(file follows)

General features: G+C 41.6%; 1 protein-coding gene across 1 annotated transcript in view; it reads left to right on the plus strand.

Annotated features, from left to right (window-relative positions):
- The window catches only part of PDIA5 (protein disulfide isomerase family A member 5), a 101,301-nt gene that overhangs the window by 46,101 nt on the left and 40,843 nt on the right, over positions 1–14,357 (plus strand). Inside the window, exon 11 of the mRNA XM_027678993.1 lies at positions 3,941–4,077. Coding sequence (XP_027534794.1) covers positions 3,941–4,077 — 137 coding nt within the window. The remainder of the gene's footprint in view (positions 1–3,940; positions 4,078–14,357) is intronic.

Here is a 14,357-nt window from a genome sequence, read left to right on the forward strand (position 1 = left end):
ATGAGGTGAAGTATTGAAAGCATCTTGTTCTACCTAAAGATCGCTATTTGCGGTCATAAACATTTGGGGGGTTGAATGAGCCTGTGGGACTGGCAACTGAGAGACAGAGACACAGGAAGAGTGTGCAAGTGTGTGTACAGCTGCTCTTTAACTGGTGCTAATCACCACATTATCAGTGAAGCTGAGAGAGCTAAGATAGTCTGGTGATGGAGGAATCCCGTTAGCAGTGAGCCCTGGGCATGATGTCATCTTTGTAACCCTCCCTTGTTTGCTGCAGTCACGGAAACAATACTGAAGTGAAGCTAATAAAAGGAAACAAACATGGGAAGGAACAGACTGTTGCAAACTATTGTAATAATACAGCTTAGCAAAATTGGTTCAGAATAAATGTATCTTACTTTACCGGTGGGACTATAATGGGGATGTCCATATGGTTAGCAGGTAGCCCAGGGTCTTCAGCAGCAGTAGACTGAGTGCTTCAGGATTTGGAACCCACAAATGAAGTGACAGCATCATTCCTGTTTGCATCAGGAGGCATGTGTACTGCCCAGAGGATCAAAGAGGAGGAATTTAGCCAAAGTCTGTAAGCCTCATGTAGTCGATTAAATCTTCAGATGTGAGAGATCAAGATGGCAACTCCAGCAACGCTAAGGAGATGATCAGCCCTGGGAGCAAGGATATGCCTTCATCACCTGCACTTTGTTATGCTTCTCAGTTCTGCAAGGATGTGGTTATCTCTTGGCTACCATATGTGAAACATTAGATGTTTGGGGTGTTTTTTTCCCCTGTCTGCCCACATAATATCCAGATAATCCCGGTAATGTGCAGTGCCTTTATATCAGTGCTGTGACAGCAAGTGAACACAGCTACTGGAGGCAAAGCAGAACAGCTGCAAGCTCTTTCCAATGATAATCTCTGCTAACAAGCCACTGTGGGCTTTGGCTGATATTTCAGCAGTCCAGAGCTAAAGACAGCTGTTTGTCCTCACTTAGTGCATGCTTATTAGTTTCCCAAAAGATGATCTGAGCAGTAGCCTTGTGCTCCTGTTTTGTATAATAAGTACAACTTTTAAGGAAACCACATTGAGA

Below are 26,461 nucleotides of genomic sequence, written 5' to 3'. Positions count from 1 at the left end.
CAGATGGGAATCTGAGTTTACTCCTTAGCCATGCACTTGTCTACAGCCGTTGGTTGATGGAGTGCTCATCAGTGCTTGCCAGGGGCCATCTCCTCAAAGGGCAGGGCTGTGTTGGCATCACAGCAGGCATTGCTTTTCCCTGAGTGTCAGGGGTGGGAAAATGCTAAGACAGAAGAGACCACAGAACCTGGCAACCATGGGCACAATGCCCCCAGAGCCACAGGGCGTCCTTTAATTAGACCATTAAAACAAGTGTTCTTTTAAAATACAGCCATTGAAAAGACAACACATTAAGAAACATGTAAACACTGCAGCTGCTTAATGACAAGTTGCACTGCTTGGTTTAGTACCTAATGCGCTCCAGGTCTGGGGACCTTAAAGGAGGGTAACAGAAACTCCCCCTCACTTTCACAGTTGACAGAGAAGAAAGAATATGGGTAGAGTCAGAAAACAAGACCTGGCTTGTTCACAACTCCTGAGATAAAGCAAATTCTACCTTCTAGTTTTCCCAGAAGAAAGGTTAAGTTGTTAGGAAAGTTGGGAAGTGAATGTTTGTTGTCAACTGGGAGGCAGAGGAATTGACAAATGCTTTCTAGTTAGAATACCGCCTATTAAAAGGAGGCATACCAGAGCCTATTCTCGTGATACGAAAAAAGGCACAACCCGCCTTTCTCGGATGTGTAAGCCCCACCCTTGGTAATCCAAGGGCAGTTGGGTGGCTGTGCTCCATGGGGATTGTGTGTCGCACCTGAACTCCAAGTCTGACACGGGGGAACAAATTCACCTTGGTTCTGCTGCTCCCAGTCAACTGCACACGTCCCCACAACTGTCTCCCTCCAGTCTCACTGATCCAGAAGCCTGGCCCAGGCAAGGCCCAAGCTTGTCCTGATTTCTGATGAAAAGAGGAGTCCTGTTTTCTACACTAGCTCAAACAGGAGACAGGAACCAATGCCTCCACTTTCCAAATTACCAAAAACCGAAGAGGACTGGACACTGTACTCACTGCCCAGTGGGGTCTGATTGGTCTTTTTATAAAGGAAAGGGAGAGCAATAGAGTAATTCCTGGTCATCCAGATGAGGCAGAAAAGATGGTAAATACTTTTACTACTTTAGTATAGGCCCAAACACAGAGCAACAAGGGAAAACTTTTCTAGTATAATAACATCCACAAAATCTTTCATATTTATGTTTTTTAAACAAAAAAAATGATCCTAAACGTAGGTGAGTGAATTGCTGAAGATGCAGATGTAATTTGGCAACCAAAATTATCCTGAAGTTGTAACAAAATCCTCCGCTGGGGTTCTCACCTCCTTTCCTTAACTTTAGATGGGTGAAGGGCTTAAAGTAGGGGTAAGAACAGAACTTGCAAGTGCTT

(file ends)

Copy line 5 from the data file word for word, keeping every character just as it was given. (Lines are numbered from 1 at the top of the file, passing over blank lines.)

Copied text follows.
ATGAGGTGAAGTATTGAAAGCATCTTGTTCTACCTAAAGATCGCTATTTGCGGTCATAAACATTTGGGGGGTTGAATGAGCCTGTGGGACTGGCAACTGAGAGACAGAGACACAGGAAGAGTGTGCAAGTGTGTGTACAGCTGCTCTTTAACTGGTGCTAATCACCACATTATCAGTGAAGCTGAGAGAGCTAAGATAGTCTGGTGATGGAGGAATCCCGTTAGCAGTGAGCCCTGGGCATGATGTCATCTTTGTAACCCTCCCTTGTTTGCTGCAGTCACGGAAACAATACTGAAGTGAAGCTAATAAAAGGAAACAAACATGGGAAGGAACAGACTGTTGCAAACTATTGTAATAATACAGCTTAGCAAAATTGGTTCAGAATAAATGTATCTTACTTTACCGGTGGGACTATAATGGGGATGTCCATATGGTTAGCAGGTAGCCCAGGGTCTTCAGCAGCAGTAGACTGAGTGCTTCAGGATTTGGAACCCACAAATGAAGTGACAGCATCATTCCTGTTTGCATCAGGAGGCATGTGTACTGCCCAGAGGATCAAAGAGGAGGAATTTAGCCAAAGTCTGTAAGCCTCATGTAGTCGATTAAATCTTCAGATGTGAGAGATCAAGATGGCAACTCCAGCAACGCTAAGGAGATGATCAGCCCTGGGAGCAAGGATATGCCTTCATCACCTGCACTTTGTTATGCTTCTCAGTTCTGCAAGGATGTGGTTATCTCTTGGCTACCATATGTGAAACATTAGATGTTTGGGGTGTTTTTTTCCCCTGTCTGCCCACATAATATCCAGATAATCCCGGTAATGTGCAGTGCCTTTATATCAGTGCTGTGACAGCAAGTGAACACAGCTACTGGAGGCAAAGCAGAACAGCTGCAAGCTCTTTCCAATGATAATCTCTGCTAACAAGCCACTGTGGGCTTTGGCTGATATTTCAGCAGTCCAGAGCTAAAGACAGCTGTTTGTCCTCACTTAGTGCATGCTTATTAGTTTCCCAAAAGATGATCTGAGCAGTAGCCTTGTGCTCCTGTTTTGTATAATAAGTACAACTTTTAAGGAAACCACATTGAGA